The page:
Robbert Striekwold MSc
Collection Building: Ichthyology in the Netherlands During the Nineteenth Century
Project: A New History of Fishes: A Long-Term Approach to Fishes in Science and Culture, 1550-1880
Promotor(es): Prof. dr. Paul Smith, Dr Martien van Oijen, Prof. dr. Menno Schilthuizen
Aanstelling: vanaf september 2016
My project is concerned with the development of Dutch 19th century ichthyology (the study of fishes), as part of a larger NWO-funded project called “a new history of fishes: a long-term approach to fishes in science and culture, 1550-1880”. I look at three fish collections that came to the National Natural History Museum in Leiden (the RMNH, now Naturalis) in the period 1820-1880. These are the collections of Kuhl & van Hasselt, two naturalists who spent time on Java under the auspices of the “Natuurkundige Commissie” of the East-Indies; that of Philipp Franz von Siebold, whose studies of Japanese animals led to his famous Fauna Japonica; and of Pieter Bleeker, a Dutch army surgeon stationed in the East-Indies, who collected and described fishes from all over the Southeast Asian archipelago.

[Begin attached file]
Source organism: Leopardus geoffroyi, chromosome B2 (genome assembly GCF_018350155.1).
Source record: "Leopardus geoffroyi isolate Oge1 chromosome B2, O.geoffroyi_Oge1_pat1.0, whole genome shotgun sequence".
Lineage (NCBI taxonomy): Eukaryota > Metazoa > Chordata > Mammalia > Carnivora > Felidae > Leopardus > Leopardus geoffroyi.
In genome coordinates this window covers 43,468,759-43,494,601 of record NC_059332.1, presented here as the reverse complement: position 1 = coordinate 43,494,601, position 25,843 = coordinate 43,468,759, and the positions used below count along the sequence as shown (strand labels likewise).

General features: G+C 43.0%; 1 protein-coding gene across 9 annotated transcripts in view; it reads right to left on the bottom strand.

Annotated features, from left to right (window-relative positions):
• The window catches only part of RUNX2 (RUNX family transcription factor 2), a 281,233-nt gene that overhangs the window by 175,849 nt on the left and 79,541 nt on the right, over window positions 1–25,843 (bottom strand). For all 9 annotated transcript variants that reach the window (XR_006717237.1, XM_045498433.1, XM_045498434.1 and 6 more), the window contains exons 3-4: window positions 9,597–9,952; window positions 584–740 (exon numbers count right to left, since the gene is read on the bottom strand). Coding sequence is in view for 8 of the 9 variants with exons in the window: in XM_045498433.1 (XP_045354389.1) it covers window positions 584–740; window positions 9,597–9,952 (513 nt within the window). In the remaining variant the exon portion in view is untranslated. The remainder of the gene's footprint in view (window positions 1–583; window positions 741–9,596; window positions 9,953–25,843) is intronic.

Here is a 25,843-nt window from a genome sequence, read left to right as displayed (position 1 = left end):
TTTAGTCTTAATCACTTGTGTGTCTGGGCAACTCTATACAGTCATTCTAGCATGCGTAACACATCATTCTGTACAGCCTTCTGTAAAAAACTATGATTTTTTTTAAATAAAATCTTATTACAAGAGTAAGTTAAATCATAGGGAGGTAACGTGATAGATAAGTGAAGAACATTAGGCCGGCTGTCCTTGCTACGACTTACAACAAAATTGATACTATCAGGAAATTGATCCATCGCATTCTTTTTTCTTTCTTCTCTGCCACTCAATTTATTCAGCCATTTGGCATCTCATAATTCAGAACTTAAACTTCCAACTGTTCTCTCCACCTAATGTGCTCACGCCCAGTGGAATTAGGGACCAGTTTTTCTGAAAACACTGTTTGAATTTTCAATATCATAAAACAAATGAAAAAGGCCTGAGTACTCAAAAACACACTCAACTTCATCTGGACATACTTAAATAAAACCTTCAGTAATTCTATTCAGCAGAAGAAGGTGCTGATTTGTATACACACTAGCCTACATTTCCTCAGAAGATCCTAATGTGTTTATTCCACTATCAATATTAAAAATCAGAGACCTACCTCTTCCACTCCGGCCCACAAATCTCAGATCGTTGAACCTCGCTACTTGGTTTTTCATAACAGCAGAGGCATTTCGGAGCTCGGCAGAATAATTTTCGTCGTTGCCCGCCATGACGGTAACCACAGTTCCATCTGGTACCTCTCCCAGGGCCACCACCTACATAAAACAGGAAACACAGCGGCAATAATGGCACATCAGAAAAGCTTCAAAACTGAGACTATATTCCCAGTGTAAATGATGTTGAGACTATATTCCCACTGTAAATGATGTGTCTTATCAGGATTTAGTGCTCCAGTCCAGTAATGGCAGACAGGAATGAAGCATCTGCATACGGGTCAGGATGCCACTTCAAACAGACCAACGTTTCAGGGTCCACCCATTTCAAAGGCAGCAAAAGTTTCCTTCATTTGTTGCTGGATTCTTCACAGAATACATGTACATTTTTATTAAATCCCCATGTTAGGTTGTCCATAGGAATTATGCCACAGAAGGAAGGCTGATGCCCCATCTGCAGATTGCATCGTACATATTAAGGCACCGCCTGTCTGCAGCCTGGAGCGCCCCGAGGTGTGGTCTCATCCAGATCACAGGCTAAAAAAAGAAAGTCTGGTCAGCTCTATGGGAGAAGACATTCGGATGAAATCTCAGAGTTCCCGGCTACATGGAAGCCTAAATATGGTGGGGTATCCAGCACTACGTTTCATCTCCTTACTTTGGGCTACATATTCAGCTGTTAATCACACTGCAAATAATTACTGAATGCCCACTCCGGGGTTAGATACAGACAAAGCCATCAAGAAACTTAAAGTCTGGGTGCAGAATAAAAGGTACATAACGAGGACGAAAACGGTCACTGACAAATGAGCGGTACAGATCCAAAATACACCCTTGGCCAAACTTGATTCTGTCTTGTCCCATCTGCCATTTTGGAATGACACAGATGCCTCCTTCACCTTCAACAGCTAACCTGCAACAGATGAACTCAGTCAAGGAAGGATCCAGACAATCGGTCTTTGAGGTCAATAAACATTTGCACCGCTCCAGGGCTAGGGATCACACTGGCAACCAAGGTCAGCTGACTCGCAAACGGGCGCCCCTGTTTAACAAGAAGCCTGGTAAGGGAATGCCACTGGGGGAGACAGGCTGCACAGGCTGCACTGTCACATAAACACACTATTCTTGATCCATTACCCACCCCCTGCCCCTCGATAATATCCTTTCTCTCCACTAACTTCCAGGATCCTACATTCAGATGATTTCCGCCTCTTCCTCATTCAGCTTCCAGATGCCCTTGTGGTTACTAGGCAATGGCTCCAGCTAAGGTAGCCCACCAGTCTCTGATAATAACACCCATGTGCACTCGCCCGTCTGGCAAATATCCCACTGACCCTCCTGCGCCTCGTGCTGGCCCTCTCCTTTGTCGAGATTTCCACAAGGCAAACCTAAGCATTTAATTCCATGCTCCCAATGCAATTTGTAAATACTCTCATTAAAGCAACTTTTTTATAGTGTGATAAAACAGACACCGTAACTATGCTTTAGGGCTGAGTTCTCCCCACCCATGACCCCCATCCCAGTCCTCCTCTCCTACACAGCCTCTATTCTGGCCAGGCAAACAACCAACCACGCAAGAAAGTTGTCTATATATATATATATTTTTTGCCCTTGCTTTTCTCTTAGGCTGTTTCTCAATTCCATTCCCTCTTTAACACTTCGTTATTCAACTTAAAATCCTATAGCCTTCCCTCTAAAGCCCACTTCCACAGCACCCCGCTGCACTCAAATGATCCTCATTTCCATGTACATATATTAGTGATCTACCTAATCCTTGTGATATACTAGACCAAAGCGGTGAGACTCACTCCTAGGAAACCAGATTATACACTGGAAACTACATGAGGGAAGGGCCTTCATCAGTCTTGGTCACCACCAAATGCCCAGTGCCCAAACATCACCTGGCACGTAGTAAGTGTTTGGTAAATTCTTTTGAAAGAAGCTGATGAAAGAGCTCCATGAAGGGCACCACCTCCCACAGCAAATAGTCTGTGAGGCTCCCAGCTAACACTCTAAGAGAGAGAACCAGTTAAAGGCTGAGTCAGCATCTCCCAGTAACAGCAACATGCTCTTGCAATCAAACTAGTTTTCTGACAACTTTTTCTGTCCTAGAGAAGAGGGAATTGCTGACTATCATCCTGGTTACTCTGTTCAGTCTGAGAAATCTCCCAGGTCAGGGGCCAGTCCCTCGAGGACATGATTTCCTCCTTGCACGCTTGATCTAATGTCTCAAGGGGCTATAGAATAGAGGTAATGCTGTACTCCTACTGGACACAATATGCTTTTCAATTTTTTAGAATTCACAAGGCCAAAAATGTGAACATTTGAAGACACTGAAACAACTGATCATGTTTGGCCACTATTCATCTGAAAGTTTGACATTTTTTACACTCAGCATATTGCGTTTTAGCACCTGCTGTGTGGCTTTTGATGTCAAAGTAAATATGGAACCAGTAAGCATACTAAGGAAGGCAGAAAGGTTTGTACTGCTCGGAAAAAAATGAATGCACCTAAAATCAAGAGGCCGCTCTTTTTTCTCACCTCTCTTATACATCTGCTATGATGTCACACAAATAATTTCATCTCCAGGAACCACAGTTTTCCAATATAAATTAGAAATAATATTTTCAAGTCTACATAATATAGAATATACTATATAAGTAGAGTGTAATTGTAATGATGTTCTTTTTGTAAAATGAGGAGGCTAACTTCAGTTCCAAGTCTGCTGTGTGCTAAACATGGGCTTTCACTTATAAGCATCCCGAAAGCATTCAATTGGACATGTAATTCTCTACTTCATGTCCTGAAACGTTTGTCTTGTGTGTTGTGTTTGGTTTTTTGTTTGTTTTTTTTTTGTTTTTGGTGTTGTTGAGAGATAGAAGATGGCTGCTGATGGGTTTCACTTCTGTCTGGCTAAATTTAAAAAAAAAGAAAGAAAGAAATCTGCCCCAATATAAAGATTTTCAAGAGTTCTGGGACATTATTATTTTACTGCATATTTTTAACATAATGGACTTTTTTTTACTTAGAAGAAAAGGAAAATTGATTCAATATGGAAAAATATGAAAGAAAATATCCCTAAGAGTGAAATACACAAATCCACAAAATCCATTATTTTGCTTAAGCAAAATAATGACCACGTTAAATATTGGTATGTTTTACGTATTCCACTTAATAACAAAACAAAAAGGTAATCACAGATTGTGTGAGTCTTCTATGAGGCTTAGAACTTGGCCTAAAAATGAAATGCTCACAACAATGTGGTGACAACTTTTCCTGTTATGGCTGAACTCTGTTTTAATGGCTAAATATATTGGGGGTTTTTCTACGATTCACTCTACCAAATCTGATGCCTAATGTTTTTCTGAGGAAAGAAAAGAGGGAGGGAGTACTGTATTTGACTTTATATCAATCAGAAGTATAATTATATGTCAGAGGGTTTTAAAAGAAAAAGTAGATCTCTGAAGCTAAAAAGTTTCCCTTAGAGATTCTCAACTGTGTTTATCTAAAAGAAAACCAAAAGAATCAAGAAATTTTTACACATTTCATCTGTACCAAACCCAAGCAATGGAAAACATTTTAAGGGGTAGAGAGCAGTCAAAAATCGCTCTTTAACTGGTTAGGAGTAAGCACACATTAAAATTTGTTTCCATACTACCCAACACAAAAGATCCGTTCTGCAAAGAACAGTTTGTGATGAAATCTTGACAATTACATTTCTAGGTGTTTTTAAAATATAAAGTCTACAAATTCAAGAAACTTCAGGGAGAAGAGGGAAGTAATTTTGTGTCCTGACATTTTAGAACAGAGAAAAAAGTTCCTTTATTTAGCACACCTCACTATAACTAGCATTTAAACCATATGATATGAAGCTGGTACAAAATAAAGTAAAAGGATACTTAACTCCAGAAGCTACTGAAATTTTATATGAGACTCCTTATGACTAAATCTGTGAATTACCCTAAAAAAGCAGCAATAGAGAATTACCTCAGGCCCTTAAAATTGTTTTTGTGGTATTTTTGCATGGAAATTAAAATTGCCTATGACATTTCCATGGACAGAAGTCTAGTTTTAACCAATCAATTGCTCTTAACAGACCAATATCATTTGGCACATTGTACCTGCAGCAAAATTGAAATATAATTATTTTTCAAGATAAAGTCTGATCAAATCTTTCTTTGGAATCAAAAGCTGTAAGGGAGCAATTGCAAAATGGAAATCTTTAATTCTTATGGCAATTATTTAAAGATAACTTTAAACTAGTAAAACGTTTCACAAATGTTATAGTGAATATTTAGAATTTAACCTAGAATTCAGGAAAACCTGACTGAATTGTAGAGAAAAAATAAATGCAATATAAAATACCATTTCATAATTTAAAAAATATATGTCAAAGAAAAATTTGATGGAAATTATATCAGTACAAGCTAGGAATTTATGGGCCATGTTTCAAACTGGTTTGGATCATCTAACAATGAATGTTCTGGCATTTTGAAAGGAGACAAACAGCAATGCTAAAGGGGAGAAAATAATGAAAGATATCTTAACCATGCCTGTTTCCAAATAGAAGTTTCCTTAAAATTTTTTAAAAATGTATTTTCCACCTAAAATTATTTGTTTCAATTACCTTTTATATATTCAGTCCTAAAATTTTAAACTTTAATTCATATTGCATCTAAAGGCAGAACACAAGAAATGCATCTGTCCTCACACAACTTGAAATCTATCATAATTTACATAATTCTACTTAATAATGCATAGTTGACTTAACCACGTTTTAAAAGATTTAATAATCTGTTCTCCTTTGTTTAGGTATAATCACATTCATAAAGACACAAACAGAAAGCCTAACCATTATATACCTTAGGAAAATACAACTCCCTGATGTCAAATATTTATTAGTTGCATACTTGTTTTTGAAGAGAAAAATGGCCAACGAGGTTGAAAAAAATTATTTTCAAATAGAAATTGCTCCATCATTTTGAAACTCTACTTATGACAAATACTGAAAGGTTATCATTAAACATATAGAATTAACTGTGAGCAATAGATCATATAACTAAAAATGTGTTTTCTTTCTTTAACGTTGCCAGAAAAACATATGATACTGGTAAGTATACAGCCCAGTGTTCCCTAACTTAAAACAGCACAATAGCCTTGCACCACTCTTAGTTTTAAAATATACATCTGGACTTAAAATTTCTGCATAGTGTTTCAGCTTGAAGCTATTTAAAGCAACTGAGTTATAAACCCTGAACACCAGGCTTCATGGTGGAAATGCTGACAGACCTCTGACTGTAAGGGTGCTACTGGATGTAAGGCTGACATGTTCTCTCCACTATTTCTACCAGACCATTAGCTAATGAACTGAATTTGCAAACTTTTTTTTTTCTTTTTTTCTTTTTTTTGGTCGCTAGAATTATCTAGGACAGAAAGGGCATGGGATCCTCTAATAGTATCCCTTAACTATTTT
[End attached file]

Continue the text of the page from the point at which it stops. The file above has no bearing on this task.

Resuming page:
Approximately half the project is concerned with ichthyological publications produced at the RMNH based on these collections. I mainly look at the way in which they deal with systems of classification, and how text and image interact. For instance, halfway through the nineteenth century images in natural history texts often functioned as substitutes for the most valuable museum specimens, thus greatly reducing the need for naturalists to physically manipulate them. In order to do this, the images had to emphasize all characteristics of animals that were relevant for naturalists to properly study them. This part of the project is fairly straightforward methodologically, and chiefly relies on detailed analysis and comparison of natural history publications.
The other half of the project is more oriented towards the practice of collecting in the broadest sense. That is, I aim to sketch the trajectory of the collection of objects from the formation of collecting policies by the government and the RMNH to the actual acquisition of the fishes and their preservation and transport to the museum. This will at times no doubt require rather broad strokes, lest the project explode in size beyond manageable proportions. I’ve only just started working on this bit, and the methodology is far from clear at this point. The policy aspect is fairly straightforward however, and involves the study of correspondences between the government, museum, and collectors, and the museum’s year reports.
In the end, I hope to be able to say something sensible about the ways in which collecting activities influenced natural history publications, and vice versa, in the context of 19th century ichthyology.